Injectable Delivery System Based on 5-Ethylene Ketal-ε -Caprolactone for the Delivery of VEGF and HGF for Treating Critical Limb Ischemia
MetadataShow full item record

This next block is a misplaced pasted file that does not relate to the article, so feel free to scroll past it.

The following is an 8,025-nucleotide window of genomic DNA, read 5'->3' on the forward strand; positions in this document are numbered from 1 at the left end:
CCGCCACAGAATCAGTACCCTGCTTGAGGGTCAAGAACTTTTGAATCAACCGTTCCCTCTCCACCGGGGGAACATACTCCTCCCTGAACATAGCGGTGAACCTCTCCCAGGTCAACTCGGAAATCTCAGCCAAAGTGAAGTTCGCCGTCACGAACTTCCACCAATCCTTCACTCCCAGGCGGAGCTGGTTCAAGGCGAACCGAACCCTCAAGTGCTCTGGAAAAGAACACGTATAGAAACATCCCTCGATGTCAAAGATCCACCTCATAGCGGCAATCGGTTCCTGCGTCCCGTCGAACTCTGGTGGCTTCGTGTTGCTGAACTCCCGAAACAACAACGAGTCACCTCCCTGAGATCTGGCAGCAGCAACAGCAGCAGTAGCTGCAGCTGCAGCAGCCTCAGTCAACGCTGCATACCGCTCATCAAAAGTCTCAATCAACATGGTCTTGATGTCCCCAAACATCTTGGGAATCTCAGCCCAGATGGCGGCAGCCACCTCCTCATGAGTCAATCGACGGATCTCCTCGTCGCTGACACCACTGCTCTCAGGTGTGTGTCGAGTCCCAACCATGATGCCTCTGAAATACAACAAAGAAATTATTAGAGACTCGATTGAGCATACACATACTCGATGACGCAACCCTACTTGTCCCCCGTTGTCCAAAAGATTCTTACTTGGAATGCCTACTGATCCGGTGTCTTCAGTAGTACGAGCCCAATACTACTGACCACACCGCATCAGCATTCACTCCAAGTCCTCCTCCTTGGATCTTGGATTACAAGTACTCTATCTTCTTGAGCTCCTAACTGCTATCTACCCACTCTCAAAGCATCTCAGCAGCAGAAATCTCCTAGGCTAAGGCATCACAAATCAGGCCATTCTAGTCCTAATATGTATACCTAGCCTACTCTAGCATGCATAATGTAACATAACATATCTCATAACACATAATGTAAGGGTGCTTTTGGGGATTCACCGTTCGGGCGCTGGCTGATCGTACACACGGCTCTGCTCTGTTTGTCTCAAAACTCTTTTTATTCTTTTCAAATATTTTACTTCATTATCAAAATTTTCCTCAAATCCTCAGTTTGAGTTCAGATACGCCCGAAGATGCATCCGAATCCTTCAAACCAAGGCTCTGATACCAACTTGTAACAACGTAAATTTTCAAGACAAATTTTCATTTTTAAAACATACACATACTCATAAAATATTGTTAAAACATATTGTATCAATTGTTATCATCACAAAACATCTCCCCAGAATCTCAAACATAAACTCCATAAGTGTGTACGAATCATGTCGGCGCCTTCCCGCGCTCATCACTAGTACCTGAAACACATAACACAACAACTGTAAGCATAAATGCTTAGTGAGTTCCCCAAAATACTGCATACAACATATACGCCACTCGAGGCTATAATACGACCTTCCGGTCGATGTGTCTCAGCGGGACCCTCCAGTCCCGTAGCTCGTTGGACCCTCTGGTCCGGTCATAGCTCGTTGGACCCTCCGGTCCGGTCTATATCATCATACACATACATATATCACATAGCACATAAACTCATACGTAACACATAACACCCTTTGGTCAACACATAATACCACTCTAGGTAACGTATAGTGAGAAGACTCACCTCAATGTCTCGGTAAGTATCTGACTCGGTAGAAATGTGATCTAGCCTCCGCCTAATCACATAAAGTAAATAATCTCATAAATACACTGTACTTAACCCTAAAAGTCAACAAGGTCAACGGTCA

The aim of this thesis is to determine the feasibility of an injectable delivery system based on 5-ethylene ketal ε-caprolactone for localized delivery of vascular endothelial growth factor (VEGF) and hepatocyte growth factor (HGF) for treating critical limb ischemia. HGF and VEGF were chosen because of their ability to simultaneously stimulate the proliferation and migration of endothelial cells, to initiate the formation of blood vessels and the recruitment of pericytes to stabilize the blood vessels. Homopolymer of 5-ethylene ketal ε-caprolactone and its copolymer with D,L-Lactide were synthesized by ring opening polymerization using hydrophobic initiator (octan-1-ol) or an hydrophilic initiator (MPEG), and stannous octanoate as a co-initiator/catalyst. The resulting polymers were amorphous and viscous liquids at room temperature. The viscosity, biodegradation rate, and release rate were varied by copolymerizing with D,L-lactide and/or initiating with MPEG or octan-1-ol. In vitro, the polymers degraded with surface erosion characterized by a nearly linear mass loss with time with no significant change in number average molecular weight and glass transition temperature. The ratio of EKC to DLLA in the copolymer remained the same throughout the degradation studies. A similar degradation mechanism was observed in vivo when the copolymer initiated with octan-1-ol was implanted subcutaneously in rats. In vivo, the polymer exhibited a moderate chronic inflammatory response, characterized by the presence of neutrophils, macrophages, fibroblasts and fibrous capsule formation. The inflammatory response decreased with time but was still on going after 18 weeks of subcutaneous implantation. Protein release from the polymer was transported by convection through the hydrated polymer region, at a rate determined by the osmotic pressure generated and the hydraulic conductivity of the polymer. Highly bioactive VEGF and HGF were released in a sustained manner, without burst effect for over 41 days when delivered simultaneously, using the osmotic release mechanism. VEGF was released at the rate of 36 ± 7 ng/day for 41 days, while HGF was released at the rate of 16 ± 2 ng/day for 70 days. Factors that influenced release of proteins were their solubility in the concentrated trehalose solution and hydraulic permeability of the polymer. This delivery system can serve as a potential vehicle for controlled release of VEGF and HGF for treating critical limb ischemia or the controlled release of other proteins for other clinical applications.